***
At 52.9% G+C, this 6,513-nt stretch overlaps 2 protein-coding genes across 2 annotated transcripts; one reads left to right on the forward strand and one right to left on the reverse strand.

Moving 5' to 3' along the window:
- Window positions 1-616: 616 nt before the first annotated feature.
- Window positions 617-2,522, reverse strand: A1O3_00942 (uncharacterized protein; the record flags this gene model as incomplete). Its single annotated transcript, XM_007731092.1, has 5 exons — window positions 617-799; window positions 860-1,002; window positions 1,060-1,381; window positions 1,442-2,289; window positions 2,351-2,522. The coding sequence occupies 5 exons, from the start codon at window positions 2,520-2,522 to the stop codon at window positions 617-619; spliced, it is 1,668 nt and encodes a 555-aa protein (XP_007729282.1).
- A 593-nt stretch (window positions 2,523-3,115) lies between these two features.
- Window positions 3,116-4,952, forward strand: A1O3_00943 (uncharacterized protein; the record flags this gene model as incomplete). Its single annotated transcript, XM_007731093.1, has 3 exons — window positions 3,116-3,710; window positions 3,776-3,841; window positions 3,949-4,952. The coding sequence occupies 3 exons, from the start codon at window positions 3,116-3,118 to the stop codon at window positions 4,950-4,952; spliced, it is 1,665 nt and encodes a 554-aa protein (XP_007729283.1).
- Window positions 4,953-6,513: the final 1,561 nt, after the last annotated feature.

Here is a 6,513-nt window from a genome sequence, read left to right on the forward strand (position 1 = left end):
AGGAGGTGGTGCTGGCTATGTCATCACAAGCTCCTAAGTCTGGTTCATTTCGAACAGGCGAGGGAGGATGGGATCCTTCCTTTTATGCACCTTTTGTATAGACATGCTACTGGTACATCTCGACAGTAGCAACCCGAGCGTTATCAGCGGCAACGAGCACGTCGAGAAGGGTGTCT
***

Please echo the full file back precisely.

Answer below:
At 52.9% G+C, this 6,513-nt stretch overlaps 2 protein-coding genes across 2 annotated transcripts; one reads left to right on the forward strand and one right to left on the reverse strand.

Moving 5' to 3' along the window:
- Window positions 1-616: 616 nt before the first annotated feature.
- Window positions 617-2,522, reverse strand: A1O3_00942 (uncharacterized protein; the record flags this gene model as incomplete). Its single annotated transcript, XM_007731092.1, has 5 exons — window positions 617-799; window positions 860-1,002; window positions 1,060-1,381; window positions 1,442-2,289; window positions 2,351-2,522. The coding sequence occupies 5 exons, from the start codon at window positions 2,520-2,522 to the stop codon at window positions 617-619; spliced, it is 1,668 nt and encodes a 555-aa protein (XP_007729282.1).
- A 593-nt stretch (window positions 2,523-3,115) lies between these two features.
- Window positions 3,116-4,952, forward strand: A1O3_00943 (uncharacterized protein; the record flags this gene model as incomplete). Its single annotated transcript, XM_007731093.1, has 3 exons — window positions 3,116-3,710; window positions 3,776-3,841; window positions 3,949-4,952. The coding sequence occupies 3 exons, from the start codon at window positions 3,116-3,118 to the stop codon at window positions 4,950-4,952; spliced, it is 1,665 nt and encodes a 554-aa protein (XP_007729283.1).
- Window positions 4,953-6,513: the final 1,561 nt, after the last annotated feature.

Here is a 6,513-nt window from a genome sequence, read left to right on the forward strand (position 1 = left end):
AGGAGGTGGTGCTGGCTATGTCATCACAAGCTCCTAAGTCTGGTTCATTTCGAACAGGCGAGGGAGGATGGGATCCTTCCTTTTATGCACCTTTTGTATAGACATGCTACTGGTACATCTCGACAGTAGCAACCCGAGCGTTATCAGCGGCAACGAGCACGTCGAGAAGGGTGTCT